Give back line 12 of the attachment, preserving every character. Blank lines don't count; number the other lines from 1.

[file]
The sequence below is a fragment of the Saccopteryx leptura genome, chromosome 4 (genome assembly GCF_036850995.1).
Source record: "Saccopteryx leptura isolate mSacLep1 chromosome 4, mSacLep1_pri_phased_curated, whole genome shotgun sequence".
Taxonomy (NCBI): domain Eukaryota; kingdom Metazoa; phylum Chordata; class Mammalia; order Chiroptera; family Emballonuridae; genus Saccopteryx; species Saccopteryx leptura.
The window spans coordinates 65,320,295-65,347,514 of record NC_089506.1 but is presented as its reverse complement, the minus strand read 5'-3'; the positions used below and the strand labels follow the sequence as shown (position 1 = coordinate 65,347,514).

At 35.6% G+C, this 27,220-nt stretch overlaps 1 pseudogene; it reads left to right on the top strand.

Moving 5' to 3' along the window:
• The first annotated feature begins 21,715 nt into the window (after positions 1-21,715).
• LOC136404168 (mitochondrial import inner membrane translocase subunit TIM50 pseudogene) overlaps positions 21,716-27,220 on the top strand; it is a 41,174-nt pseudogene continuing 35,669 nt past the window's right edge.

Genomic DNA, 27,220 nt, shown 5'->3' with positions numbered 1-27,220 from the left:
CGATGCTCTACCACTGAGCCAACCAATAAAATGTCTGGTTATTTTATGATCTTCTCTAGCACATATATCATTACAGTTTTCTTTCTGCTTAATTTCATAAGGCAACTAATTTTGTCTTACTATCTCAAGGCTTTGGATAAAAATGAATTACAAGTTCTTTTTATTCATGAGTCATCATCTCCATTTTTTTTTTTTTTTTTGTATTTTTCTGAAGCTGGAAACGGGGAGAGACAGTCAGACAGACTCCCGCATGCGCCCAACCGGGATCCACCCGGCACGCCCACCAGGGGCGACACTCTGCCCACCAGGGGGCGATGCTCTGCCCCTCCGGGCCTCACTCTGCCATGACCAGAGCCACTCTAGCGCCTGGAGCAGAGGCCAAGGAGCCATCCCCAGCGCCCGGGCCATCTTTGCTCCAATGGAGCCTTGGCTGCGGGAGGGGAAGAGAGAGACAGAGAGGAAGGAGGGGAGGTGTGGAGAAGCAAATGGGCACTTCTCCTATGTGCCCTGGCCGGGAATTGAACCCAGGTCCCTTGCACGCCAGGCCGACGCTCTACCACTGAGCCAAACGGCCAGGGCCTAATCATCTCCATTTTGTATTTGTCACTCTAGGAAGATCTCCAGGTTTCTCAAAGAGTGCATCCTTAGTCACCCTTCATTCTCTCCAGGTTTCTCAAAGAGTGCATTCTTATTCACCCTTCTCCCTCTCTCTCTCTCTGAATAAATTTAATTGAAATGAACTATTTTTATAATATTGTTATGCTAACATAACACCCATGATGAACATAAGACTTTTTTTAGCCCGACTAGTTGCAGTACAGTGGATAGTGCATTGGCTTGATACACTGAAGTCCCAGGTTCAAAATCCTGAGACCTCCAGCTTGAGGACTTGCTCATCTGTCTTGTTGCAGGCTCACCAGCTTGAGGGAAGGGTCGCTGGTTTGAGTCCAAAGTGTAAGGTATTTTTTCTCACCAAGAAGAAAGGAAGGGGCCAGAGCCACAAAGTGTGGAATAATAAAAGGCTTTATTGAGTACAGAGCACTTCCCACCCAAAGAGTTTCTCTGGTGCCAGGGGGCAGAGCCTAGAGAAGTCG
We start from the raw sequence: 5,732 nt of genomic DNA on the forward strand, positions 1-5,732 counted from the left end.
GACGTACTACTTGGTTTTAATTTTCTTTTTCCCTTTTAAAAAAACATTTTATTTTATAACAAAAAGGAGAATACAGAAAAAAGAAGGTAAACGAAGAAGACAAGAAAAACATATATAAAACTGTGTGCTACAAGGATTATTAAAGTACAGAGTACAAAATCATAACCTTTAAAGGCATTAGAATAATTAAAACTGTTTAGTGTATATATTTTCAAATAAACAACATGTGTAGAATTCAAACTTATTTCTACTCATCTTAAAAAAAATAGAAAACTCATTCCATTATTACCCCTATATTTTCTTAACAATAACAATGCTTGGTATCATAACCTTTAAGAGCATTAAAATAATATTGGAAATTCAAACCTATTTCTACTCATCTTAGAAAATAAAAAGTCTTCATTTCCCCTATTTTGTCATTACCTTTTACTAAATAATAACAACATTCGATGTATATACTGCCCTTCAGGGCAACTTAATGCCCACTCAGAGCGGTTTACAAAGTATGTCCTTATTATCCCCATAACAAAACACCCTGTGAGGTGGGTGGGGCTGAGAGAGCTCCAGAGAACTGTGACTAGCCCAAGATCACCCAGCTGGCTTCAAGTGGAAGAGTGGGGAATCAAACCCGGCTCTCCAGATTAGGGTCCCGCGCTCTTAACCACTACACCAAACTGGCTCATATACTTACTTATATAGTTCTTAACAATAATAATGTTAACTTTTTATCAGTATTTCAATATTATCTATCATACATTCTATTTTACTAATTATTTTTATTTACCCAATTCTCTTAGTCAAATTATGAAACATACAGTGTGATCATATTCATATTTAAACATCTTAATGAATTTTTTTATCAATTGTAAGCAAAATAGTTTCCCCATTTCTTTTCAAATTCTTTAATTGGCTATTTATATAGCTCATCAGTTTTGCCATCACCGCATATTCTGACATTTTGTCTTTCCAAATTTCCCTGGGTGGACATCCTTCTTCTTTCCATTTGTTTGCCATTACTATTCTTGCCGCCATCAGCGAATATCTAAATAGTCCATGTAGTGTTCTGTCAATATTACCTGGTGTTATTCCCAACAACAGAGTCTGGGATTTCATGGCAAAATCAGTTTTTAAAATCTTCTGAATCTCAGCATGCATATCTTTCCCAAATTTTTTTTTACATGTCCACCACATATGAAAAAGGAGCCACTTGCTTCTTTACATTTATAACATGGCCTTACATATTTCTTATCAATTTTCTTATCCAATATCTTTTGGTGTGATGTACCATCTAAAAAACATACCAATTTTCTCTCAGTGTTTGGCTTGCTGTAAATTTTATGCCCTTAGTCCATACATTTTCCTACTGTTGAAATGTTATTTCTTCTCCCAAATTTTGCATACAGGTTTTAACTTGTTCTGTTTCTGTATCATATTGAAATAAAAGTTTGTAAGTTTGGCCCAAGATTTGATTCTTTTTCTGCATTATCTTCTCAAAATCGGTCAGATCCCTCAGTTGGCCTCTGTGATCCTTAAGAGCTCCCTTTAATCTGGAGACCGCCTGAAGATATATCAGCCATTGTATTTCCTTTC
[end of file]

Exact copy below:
GACGTACTACTTGGTTTTAATTTTCTTTTTCCCTTTTAAAAAAACATTTTATTTTATAACAAAAAGGAGAATACAGAAAAAAGAAGGTAAACGAAGAAGACAAGAAAAACATATATAAAACTGTGTGCTACAAGGATTATTAAAGTACAGAGTACAAAATCATAACCTTTAAAGGCATTAGAATAATTAAAACTGTTTAGTGTATATATTTTCAAATAAACAACATGTGTAGAATTCAAACTTATTTCTACTCATCTTAAAAAAAATAGAAAACTCATTCCATTATTACCCCTATATTTTCTTAACAATAACAATGCTTGGTATCATAACCTTTAAGAGCATTAAAATAATATTGGAAATTCAAACCTATTTCTACTCATCTTAGAAAATAAAAAGTCTTCATTTCCCCTATTTTGTCATTACCTTTTACTAAATAATAACAACATTCGATGTATATACTGCCCTTCAGGGCAACTTAATGCCCACTCAGAGCGGTTTACAAAGTATGTCCTTATTATCCCCATAACAAAACACCCTGTGAGGTGGGTGGGGCTGAGAGAGCTCCAGAGAACTGTGACTAGCCCAAGATCACCCAGCTGGCTTCAAGTGGAAGAGTGGGGAATCAAACCCGGCTCTCCAGATTAGGGTCCCGCGCTCTTAACCACTACACCAAACTGGCTCATATACTTACTTATATAGTTCTTAACAATAATAATGTTAACTTTTTATCAGTATTTCAATATTATCTATCATACATTCTATTTTACTAATTATTTTTATTTACCCAATTCTCTTAGTCAAATTATGAAACATACAGTGTGATCATATTCATATTTAAACATCTTAATGAATTTTTTTATCAATTGTAAGCAAAATAGTTTCCCCATTTCTTTTCAAATTCTTTAATTGGCTATTTATATAGCTCATCAGTTTTGCCATCACCGCATATTCTGACATTTTGTCTTTCCAAATTTCCCTGGGTGGACATCCTTCTTCTTTCCATTTGTTTGCCATTACTATTCTTGCCGCCATCAGCGAATATCTAAATAGTCCATGTAGTGTTCTGTCAATATTACCTGGTGTTATTCCCAACAACAGAGTCTGGGATTTCATGGCAAAATCAGTTTTTAAAATCTTCTGAATCTCAGCATGCATATCTTTCCCAAATTTTTTTTTACATGTCCACCACATATGAAAAAGGAGCCACTTGCTTCTTTACATTTATAACATGGCCTTACATATTTCTTATCAATTTTCTTATCCAATATCTTTTGGTGTGATGTACCATCTAAAAAACATACCAATTTTCTCTCAGTGTTTGGCTTGCTGTAAATTTTATGCCCTTAGTCCATACATTTTCCTACTGTTGAAATGTTATTTCTTCTCCCAAATTTTGCATACAGGTTTTAACTTGTTCTGTTTCTGTATCATATTGAAATAAAAGTTTGTAAGTTTGGCCCAAGATTTGATTCTTTTTCTGCATTATCTTCTCAAAATCGGTCAGATCCCTCAGTTGGCCTCTGTGATCCTTAAGAGCTCCCTTTAATCTGGAGACCGCCTGAAGATATATCAGCCATTGTATTTCCTTTC